Bypass Will Hurt Businesses

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Editor:

There are times that I think that we, Payson, either have a split personality or we want to have our cake and eat it too. We experience a little congestion on summer weekends and really feel the crunch when the long holiday weekends happen. Have you ever noticed how crowded our stores are on a Friday night over the Labor Day holiday? It’s crazy. You can’t find a cart or a parking space within a hundred yards of the store.

Yet, every one of our visitors that stop at our stores is helping to create a job and paying taxes that support our parks, roads, humane society, senior center, police, fire and all sorts of government services. Every dollar spent here will multiply and become a part of our economic fitness.

For three days in October we will host a giant motorcycle rally at Green Valley Park and businesses will raffle off 12 Harley-Davidsons. In an unprecedented move, the bowl area of the park will be fenced off to allow alcohol to be served, accompanied by bands, fireworks and all sorts of activities.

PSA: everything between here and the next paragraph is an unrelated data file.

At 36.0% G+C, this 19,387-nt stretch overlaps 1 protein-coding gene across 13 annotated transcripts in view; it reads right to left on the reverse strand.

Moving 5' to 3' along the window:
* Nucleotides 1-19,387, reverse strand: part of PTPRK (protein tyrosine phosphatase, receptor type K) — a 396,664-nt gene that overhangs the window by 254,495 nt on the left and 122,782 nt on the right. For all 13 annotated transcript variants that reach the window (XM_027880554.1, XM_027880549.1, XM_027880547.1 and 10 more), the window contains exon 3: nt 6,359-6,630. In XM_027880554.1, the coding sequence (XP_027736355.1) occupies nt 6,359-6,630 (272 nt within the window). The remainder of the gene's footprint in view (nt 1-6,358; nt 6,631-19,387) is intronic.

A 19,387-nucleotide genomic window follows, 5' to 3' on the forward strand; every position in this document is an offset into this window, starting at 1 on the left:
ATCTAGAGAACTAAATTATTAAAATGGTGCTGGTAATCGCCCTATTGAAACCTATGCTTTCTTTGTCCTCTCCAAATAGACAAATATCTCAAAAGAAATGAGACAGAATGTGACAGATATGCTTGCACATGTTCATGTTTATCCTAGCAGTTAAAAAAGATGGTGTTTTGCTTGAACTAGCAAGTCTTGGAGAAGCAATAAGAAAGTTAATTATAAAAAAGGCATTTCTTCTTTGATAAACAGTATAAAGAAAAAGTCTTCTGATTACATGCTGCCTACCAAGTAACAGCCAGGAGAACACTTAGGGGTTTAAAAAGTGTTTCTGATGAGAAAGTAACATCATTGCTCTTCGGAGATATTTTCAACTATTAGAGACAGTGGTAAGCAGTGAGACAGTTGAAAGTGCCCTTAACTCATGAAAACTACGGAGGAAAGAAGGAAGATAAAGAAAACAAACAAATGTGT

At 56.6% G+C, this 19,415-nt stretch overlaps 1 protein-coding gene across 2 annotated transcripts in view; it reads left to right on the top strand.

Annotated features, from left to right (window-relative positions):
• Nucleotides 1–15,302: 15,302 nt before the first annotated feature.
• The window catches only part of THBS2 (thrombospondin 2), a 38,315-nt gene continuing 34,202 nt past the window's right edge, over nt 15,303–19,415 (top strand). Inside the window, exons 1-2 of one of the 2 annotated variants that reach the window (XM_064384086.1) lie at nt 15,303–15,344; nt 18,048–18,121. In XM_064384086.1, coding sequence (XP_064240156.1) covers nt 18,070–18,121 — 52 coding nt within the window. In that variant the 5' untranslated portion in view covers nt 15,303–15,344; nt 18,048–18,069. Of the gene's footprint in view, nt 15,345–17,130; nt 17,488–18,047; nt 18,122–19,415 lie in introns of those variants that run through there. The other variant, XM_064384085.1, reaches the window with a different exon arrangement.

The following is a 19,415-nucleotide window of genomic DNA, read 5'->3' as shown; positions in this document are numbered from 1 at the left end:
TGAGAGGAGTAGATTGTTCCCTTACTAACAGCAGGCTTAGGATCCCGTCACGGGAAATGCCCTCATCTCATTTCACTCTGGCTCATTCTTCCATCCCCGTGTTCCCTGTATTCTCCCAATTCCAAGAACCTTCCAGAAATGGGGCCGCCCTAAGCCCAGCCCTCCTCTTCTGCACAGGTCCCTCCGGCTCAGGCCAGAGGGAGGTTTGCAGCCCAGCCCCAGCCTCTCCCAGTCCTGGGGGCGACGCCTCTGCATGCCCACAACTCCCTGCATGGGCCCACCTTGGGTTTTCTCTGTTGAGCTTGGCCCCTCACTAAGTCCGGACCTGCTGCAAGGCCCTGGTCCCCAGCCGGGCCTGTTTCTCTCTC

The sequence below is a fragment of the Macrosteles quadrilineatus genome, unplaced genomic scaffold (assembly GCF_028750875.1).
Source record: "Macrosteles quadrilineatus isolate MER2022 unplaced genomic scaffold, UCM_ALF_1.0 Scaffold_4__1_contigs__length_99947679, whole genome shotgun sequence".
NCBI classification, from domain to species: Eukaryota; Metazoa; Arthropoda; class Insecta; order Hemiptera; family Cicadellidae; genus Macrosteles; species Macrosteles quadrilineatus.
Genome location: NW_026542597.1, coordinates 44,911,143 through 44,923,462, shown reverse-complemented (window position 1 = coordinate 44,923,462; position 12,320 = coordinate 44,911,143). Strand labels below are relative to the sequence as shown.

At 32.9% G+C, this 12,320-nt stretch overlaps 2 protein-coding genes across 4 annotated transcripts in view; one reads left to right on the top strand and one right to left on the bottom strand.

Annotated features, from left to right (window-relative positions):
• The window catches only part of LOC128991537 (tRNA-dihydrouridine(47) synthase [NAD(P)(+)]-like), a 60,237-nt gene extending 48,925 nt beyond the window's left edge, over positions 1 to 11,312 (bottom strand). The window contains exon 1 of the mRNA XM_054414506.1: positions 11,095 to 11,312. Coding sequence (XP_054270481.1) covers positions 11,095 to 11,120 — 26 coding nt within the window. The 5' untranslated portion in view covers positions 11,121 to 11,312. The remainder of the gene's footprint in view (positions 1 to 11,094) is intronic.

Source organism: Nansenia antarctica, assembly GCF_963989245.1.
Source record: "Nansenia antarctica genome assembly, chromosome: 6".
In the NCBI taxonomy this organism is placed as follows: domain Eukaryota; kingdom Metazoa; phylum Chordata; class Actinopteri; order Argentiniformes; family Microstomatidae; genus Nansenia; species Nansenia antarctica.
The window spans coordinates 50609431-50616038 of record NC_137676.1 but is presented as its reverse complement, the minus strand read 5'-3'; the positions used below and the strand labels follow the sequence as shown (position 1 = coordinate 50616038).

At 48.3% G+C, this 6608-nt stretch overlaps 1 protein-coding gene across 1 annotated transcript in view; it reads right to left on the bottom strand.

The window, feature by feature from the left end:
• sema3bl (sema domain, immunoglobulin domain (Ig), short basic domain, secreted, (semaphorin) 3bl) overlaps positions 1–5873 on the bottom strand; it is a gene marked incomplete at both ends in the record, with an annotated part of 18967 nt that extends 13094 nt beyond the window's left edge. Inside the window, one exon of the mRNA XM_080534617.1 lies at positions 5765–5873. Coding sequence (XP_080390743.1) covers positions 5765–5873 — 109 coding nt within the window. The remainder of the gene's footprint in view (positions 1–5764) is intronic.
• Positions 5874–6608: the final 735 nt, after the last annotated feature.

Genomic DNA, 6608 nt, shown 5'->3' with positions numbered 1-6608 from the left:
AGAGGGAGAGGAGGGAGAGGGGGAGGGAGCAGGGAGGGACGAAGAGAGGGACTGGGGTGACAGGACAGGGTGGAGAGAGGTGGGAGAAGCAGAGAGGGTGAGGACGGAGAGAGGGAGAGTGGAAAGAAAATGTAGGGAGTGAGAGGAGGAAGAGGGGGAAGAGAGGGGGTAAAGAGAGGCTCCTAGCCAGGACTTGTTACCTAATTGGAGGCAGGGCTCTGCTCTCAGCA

Why? To bring in tourists and their money.

This week Payson will be hosting the August Rodeo and will be advertising for all we are worth to attract visitors. Every year we do all that we can to bring in businesses and people, of course, we need their money.

Our economy has always been fragile. One little bump in the road and we feel it. The only consistent economic engine that we have ever had has been tourism. Of course, we have the government jobs and the casino and hospital as well as big box stores, but in reality when you look at our sales tax, the summer months have a huge impact on our local government income, which helps all of us.

To say that we are going to attract tourists while diverting them around town seems contradictory to me. My opinion, the bypass will make for easier driving while hurting our retail businesses, I think it is mistake. We ought to capture every dollar that we can and welcome every visitor.

A rancher once commented when the odor of manure floated past our noses “smells like money to me.” Business requires customers, less people, less money.

Gordon H. Gartner

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